One United States SMR project lauded by the Coalition collapsed in late 2023 because the cost of the power was too high.

That project, CSIRO says, was significant because its design had nuclear commission approval and was “the only recent estimate from a real project that was preparing to raise finance for the construction stage. As such, its costs are considered more reliable than theoretical projects.”

GenCost reports that power from a theoretical SMR in 2030 would cost between $230 and $382/MWh – much higher than solar and wind or large-scale nuclear.

How quickly could Australia build a nuclear plant?

Nuclear advocates tend to point to low nuclear power costs in countries that have long-established nuclear industries.

Related: CSIRO puts cost of new nuclear plant at $8.6bn as Coalition stalls on policy details

Australia has no expertise in building nuclear power, no infrastructure, no regulatory agency, no nuclear workforce and a public that is yet to have a serious proposition put in front of it.

Australia’s electricity grid is fast evolving from one dominated by large coal-fired power plants to one engineered for and dominated by solar, wind, batteries and pumped hydro with gas-fired power working as a rarely used backup.

This creates a major problem for the Coalition, because CSIRO estimates “if a decision to pursue nuclear in Australia were made in 2025, with political support for the required legislative changes, then the first full operation would be no sooner than 2040.”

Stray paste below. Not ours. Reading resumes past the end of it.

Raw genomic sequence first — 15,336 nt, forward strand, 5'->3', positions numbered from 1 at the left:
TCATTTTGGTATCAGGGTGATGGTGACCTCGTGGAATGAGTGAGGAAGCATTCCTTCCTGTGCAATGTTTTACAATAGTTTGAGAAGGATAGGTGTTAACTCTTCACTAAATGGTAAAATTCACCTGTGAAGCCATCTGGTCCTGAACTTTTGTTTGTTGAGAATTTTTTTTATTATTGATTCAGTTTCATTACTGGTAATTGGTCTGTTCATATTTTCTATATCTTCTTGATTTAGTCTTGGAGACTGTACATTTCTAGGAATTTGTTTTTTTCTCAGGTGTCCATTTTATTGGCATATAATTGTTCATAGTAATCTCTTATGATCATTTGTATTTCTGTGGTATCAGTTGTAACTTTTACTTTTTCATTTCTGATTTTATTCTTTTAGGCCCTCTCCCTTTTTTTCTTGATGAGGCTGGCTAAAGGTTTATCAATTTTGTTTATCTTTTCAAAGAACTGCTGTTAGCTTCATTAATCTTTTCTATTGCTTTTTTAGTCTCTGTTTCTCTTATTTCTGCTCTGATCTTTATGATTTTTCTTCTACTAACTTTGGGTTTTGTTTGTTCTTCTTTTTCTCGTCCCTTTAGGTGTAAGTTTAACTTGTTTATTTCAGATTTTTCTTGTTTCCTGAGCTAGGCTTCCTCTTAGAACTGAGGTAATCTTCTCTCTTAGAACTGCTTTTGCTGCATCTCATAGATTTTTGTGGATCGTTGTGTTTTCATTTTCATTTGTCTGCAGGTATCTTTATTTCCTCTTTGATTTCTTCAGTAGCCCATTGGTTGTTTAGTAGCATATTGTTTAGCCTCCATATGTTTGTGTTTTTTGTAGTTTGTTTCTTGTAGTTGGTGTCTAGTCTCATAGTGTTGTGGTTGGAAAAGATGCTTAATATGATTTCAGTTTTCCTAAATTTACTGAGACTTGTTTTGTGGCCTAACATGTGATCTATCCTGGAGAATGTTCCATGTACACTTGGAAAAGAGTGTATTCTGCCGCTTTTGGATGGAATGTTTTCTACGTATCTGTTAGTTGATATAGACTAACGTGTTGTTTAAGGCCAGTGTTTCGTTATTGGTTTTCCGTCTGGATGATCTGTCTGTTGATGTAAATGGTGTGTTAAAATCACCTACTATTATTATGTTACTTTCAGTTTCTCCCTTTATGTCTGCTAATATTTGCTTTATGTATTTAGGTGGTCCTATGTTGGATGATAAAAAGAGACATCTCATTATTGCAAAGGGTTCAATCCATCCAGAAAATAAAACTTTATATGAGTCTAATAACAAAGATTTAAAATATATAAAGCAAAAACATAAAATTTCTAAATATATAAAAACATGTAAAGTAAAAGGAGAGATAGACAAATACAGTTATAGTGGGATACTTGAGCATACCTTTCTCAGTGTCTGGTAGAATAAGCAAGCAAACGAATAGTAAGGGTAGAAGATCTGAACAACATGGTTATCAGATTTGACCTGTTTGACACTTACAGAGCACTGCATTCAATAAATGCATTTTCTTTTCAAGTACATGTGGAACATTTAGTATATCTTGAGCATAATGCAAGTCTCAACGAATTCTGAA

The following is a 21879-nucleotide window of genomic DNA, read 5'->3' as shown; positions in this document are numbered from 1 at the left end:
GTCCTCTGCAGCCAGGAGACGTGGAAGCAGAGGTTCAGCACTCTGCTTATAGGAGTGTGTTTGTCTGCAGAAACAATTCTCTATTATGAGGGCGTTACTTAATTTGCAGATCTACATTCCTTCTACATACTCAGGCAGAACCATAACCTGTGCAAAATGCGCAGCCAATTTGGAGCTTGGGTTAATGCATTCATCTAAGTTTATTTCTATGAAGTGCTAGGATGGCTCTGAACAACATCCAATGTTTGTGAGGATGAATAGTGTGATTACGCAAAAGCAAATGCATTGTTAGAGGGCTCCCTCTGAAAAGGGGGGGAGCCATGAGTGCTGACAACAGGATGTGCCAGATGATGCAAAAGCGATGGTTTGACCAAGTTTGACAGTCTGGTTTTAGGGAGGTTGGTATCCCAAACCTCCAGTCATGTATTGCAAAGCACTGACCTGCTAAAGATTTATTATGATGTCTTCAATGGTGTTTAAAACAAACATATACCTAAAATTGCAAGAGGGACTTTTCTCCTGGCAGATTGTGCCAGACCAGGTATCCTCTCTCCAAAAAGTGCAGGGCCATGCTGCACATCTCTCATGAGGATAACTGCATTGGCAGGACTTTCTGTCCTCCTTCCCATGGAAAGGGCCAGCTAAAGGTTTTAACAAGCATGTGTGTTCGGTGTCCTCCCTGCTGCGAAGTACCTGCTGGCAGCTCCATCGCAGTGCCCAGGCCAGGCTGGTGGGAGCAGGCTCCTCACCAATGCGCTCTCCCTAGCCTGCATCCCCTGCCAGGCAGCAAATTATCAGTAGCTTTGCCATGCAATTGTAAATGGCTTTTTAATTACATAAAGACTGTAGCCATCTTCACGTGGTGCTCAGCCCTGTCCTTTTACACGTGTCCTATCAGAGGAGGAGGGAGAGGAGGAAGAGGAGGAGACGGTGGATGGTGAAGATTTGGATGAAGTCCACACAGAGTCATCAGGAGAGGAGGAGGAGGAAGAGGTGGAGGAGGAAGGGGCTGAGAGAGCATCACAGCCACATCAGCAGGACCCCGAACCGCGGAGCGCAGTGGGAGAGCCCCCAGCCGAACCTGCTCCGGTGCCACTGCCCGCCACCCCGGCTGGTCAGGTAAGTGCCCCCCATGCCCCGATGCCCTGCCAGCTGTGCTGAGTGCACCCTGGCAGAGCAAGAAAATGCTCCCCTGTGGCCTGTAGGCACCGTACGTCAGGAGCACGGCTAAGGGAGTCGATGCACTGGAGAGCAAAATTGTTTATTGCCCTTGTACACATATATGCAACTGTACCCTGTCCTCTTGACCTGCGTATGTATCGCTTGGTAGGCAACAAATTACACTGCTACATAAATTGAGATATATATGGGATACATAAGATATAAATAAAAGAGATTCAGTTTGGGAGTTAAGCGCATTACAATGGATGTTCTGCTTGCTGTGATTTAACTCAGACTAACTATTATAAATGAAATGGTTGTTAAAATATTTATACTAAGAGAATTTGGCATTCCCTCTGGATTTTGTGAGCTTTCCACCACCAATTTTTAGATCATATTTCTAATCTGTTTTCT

Tony Wood, head of the Grattan Institute’s energy program, says: “By 2040, the coal-fired power stations will be in their graves. What do you do in the meantime?”

“You could keep the coal running, but that would become very expensive,” he says, pointing to the ageing coal fleet that is increasingly beset by outages.

Wood says the GenCost report is only a part of the story when it comes to understanding nuclear.

The Coalition, he says, would need to explain how much it would cost to build an electricity system to accommodate nuclear.

Could you just drop nuclear into the grid?

The biggest piece of generation kit on Australia’s electricity grid is a single 750 megawatt coal-fired unit at Kogan Creek in Queensland. Other power stations are larger but they are made up of a series of smaller units.

But the smallest of the “large-scale” nuclear reactors are about 1,000MW and most are 1,400MW.

Related: Newsroom edition: why Peter Dutton’s nuclear policy makes no sense - podcast

Electricity system engineers have to build-in contingency plans if large units either trip or have to be pulled offline for maintenance. That contingency costs money.

In Australia’s current electricity system, the GenCost report says larger nuclear plants would probably “require the deployment of more generation units in reserve than the existing system consisting of units of 750MW or less.”

But by the time a theoretical nuclear plant could be deployed, most if not all the larger coal-fired units will be gone.

Who might build Australian nukes?

Some energy experts have questioned whether any company would be willing to take up a contract to build a reactor in Australia when there are existing nuclear nations looking to expand their fleets.

Right now, nuclear reactors are banned federally and in several states.

The GenCost report also points to another potential cost-raiser for nuclear – a lack of political bipartisanship.

The report says: “Without bipartisan support, given the historical context of nuclear power in Australia, investors may have to consider the risk that development expenses become stranded by future governments.”